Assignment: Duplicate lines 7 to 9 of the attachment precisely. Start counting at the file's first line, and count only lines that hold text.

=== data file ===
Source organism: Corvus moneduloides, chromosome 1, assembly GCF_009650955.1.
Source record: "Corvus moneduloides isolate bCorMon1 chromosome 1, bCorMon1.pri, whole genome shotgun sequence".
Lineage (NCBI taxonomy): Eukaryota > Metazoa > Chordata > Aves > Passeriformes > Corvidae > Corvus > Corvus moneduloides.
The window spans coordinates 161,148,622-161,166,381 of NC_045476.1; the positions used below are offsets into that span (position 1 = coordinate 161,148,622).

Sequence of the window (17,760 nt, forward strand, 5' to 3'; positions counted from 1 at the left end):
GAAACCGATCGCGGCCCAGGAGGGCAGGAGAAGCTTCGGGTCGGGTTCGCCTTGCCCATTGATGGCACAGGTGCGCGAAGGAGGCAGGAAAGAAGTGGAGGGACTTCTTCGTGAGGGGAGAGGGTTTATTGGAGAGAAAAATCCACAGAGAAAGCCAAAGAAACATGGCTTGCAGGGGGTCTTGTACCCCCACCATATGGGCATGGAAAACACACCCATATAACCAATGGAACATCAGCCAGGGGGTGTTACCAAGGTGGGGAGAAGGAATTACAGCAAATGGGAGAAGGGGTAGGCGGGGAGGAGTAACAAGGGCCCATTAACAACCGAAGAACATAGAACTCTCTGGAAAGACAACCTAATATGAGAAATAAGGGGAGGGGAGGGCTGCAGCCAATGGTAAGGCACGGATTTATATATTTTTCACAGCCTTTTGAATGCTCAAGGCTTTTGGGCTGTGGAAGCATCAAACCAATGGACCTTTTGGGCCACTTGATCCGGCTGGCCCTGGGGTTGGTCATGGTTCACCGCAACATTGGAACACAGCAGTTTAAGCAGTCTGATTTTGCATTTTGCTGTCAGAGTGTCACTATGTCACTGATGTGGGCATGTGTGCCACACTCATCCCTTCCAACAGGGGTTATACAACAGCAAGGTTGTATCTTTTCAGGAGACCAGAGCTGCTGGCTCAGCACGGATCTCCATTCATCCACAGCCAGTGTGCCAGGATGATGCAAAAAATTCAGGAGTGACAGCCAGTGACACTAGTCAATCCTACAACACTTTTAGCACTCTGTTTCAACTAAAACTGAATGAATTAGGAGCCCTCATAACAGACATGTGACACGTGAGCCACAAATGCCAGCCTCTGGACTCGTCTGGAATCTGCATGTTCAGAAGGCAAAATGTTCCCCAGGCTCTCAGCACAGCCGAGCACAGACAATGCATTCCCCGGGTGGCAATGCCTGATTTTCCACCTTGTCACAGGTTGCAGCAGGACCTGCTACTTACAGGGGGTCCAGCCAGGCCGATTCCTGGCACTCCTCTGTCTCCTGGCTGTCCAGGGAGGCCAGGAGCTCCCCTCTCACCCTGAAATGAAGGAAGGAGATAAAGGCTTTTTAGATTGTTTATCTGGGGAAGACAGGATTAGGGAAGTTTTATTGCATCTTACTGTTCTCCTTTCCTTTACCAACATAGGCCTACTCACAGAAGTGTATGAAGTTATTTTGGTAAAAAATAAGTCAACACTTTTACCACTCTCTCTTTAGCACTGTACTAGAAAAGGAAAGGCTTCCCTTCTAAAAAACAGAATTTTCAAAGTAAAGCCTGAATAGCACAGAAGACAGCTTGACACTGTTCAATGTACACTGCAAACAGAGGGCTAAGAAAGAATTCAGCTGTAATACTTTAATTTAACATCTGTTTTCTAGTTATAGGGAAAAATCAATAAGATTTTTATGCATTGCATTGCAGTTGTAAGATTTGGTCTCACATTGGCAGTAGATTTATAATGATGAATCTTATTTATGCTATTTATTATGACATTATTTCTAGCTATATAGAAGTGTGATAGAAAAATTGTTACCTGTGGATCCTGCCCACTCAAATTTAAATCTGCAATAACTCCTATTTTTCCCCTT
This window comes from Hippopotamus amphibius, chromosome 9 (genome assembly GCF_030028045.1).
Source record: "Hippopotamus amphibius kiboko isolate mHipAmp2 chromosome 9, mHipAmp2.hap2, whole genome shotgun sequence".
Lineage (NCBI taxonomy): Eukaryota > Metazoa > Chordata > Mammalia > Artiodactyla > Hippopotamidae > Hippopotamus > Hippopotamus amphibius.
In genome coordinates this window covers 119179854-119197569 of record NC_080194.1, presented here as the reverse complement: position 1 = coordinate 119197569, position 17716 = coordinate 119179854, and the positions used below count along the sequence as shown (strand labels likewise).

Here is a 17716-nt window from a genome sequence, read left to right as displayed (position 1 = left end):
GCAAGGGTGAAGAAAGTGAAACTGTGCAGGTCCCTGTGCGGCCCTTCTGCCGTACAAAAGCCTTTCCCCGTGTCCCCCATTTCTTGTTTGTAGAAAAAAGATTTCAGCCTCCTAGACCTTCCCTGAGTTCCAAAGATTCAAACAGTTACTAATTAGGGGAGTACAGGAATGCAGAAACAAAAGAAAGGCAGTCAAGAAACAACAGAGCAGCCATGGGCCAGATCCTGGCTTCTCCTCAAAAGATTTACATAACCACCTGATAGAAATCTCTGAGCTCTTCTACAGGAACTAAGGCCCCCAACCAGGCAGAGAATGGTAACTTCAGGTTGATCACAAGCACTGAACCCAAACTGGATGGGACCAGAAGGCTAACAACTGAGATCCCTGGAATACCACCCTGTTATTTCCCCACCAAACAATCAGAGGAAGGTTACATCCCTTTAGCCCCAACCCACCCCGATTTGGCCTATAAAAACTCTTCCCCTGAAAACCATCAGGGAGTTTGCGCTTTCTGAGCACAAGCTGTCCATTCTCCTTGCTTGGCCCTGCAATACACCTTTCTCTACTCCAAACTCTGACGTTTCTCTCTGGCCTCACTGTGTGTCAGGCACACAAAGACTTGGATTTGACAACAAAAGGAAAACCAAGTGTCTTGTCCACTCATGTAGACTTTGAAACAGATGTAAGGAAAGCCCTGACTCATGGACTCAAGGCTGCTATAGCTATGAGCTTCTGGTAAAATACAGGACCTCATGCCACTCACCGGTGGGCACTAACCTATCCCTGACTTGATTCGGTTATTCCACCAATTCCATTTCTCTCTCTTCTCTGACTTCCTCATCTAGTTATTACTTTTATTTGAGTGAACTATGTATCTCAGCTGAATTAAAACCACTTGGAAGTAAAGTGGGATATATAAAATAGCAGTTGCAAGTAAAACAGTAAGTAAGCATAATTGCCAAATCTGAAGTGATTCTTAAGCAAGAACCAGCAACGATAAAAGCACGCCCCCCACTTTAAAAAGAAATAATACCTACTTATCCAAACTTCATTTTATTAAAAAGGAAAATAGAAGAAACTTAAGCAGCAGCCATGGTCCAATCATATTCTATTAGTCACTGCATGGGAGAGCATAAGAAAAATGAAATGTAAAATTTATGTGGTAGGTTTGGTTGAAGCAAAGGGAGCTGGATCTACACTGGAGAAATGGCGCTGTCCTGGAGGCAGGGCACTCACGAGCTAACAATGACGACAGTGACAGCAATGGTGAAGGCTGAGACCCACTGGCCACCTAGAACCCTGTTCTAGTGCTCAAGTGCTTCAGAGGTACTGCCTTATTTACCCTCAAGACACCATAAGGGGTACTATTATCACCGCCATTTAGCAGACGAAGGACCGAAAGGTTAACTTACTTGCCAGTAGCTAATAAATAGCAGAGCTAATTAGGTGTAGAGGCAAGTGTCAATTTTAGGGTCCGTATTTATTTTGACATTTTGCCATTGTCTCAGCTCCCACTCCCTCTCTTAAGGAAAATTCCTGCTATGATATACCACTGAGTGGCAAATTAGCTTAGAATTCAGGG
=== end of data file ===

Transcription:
This window comes from Hippopotamus amphibius, chromosome 9 (genome assembly GCF_030028045.1).
Source record: "Hippopotamus amphibius kiboko isolate mHipAmp2 chromosome 9, mHipAmp2.hap2, whole genome shotgun sequence".
Lineage (NCBI taxonomy): Eukaryota > Metazoa > Chordata > Mammalia > Artiodactyla > Hippopotamidae > Hippopotamus > Hippopotamus amphibius.